There are frequent bequests of real property - land and buildings. Some of the terms may be confusing and it may not always be clear who actually owned what. Example SW/23_530 will abstract - terms in red in are explained below the abstract.
See also: Surrey Wills Glossary, Glossary of terms related to probate
|Relationships mentioned in wills|
|Terms denoting relationships as stated in wills of this period are not always the same as in use now. In particular, 'cousin' may mean cousin as we understand it, but was frequently used for nephew or niece. While the term 'in-law' was used frequently, it may refer to a step or half blood relationship, and is frequently omitted altogether. No attempt has been made to 'correct' these usages here, which might have been even more misleading.
|Form of the text|
|In this Calendar the Latin Wills, which are far the most numerous, are given in abstract only. The formal matter has been omitted, but all names and all bequests are given.|
In cases where the interpretation is open to question, or where there is something peculiar, the original is quoted; the English words and phrases which occasionally occur are given in inverted commas. The title "Dominus" which was given to priests is, following the analogy of the English Wills, translated by "Sir." The names of places are given in the spelling of the original, even where, as often happens, variants occur in the same Will. In the records of probate the modern form is used.
The English Wills are given verbatim.
Meaningless abbreviations in English words, especially those of the abbreviated final ll and n, have been omitted and the punctuation and capitalisation of the original have also been modified.
|It is, of course, impossible to say how far the transcripts of the Wills are perfectly accurate. The growing carelessness of the Register prevents one from feeling complete confidence. There may be the occasional omission of a word of two; where necessary such omissions have been supplied in brackets. In SW/Spage_226, the date of probate, "19 Sept." instead of "19 Oct." seems to be an error.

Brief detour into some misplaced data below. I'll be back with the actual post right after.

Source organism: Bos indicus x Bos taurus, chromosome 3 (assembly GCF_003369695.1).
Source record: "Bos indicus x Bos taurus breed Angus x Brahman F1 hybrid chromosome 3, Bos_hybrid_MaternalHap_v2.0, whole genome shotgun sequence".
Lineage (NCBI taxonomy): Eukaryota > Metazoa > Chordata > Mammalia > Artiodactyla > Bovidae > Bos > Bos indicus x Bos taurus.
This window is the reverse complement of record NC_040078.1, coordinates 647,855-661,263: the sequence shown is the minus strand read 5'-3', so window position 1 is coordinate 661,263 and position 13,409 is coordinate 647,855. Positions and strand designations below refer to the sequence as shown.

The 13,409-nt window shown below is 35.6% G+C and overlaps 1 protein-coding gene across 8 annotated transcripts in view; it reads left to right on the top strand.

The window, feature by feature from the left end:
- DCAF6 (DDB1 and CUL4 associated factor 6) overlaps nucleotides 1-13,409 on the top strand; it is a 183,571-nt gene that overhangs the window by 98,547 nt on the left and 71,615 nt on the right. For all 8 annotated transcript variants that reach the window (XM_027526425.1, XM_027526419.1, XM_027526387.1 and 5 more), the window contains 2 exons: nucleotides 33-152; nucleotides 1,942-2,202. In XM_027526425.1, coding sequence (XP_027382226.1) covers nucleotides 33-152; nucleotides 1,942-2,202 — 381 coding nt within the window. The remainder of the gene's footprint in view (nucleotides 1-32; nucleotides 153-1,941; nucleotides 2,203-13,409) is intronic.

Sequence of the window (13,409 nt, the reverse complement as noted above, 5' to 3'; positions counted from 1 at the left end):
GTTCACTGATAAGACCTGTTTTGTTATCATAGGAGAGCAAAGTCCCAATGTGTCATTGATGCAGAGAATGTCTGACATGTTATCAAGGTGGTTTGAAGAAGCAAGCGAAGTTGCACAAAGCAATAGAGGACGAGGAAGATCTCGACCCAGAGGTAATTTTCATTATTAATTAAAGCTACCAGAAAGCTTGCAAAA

More serious is the error in SW/Spage_257 and 260 - Juliana and William Garland were clearly wife and husband; the former is represented as making her Will as a widow eight days before her husband made his Will ; there has apparently been some confusion in the dates of the Wills, and perhaps in the dates of probate also.
In SW/Spage_318 the date of probate appears to be correct, but the date given in the Will must be an error either on the part of the writer of the original, or of the transcriber; the copy of the Will was not written by Richardson, who, however, entered the record of probate. It is possible that some small errors may be accounted for by the practice (undoubtedly not infrequent) of copying from dictation: the case of si opem moriatur might well be one of these,
|NameX is a proprietary name-matching tool which allows you to find family records for names which have common variations in spelling or which may have been spelled incorrectly on some records. |